Weighted routing enables you to associate multiple resources with a single domain name or subdomain name and choose how much traffic is routed to each resource.

Canary with Route 53 weighted routing policy

To configure weighted routing for your canary chaos experiment, you assign each record a relative weight that corresponds with how much traffic you want to send to each resource — one of the resources being the application with the chaos experiment. Route 53 sends traffic to a resource based on the weight that you assign to the record as a proportion of the total weight for all records.

For example, if you want to send a tiny portion of the traffic to one resource and the rest to another resource, you might specify weights of 1 and 255. The resource with a weight of 1 gets 1/256th of the traffic (1/1+255), and the other resource gets 255/256ths (255/1+255).

To me, it is probably the simplest and safest way to deploy your chaos experiment since it separates the experiment from the rest of the production environment.

The downside is that since you have to duplicate the entire environment, it is also the more expensive option.

Note: The speed of the rollback is directly related to the DNS TTL value. So, watch out for the default TTL values, and shorten them.

(2) Canary with Application Load Balancer and Weighted Target Groups

When creating an Application Load Balancer (ALB), you create one or more listeners and configure listener rules to direct the traffic to one target group. A target group tells a load balancer where to direct traffic to, e.g., EC2 instances, Lambda functions, etc.

Canary with Application Load Balancer and Weighted Target Groups

To do canary chaos experiments with the ALB, you can use forward actions to route requests to one or more target groups. If you specify multiple target groups for forward action, you must specify a weight for each target group.

Each target group’s weight is a value from 0 to 999. Requests that match a listener rule with weighted target groups are distributed to these target groups based on their weights. For example, if you specify two target groups, one with a weight of 10 and the other with a weight of 100, the target group with a weight of 100 receives ten times more requests than the other target group.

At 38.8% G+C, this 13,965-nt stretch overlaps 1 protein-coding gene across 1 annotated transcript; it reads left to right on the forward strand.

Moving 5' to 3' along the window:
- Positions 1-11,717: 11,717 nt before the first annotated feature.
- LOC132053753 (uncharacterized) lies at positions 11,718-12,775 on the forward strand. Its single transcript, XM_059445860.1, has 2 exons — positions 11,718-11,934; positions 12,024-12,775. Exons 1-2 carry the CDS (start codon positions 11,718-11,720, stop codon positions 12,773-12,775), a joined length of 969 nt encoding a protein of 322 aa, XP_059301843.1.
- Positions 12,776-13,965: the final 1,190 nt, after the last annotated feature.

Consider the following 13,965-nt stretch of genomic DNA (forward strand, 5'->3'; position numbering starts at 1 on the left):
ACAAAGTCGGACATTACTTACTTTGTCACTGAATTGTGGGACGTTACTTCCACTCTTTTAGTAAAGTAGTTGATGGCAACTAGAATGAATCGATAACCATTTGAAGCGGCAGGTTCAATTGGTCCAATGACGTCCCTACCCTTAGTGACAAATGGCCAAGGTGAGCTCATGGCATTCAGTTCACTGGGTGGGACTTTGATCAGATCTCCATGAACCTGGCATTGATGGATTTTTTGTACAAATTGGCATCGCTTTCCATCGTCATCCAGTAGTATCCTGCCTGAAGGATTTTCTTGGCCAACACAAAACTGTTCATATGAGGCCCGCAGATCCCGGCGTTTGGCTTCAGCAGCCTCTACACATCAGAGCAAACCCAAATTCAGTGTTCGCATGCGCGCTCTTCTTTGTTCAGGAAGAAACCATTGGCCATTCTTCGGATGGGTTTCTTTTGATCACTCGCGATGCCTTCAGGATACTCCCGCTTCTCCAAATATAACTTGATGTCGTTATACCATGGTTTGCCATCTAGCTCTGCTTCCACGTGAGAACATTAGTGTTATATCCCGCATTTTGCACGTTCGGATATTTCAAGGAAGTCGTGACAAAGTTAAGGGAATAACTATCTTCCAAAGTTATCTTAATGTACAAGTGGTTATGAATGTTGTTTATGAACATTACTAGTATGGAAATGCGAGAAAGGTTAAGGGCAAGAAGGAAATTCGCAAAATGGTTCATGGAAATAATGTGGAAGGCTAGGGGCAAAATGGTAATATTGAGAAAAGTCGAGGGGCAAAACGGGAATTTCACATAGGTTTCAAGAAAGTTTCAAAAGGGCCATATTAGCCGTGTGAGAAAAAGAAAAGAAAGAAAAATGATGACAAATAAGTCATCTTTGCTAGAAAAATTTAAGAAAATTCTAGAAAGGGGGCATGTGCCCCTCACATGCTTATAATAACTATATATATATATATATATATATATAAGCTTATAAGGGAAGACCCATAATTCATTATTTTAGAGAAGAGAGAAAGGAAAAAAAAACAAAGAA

(3) Canary with API Gateway release deployments

For your serverless applications, you have the option of using Amazon API Gateway since it supports canary release deployments.

Using canaries, you can set the percentage of API requests that are handled by new API deployments to a stage. When canary settings are enabled for a stage, API Gateway will generate a new CloudWatch Logs group and CloudWatch metrics for the requests handled by the canary deployment API. You can use these metrics to monitor the performance and errors of the new API and react to them.

Please note that currently, API Gateway canary deployment only works for REST APIs, not the new HTTP APIs.

(4) Canary with AWS Lambda alias traffic shifting

The second option for serverless applications is by using the AWS Lambda alias traffic shifting feature. Update the version weights on a particular alias, and the traffic will be routed to new function versions based on the specified weight. You can easily monitor the health of that new version using CloudWatch metrics for that alias and rollback if errors are detected.

Canary with AWS Lambda alias traffic shifting

AWS CodeDeploy can help using this feature as it can automatically update function alias weights based on a predefined set of preferences and automatically rollback if needed. Check out the AWS SAM or the serverless.com framework integration with CodeDeploy to automate alias traffic shifting.

Wrapping up

Using the canary pattern to perform chaos engineering experiments is a great way to deploy and gain confidence in your experiment, control the potential blast radius of its failure, have a fast rollback , and better understand its impact on the application.

Of course it is not the only option, but it is the safest.

More reading about chaos engineering:

The Chaos Engineering Collection

  • Adrian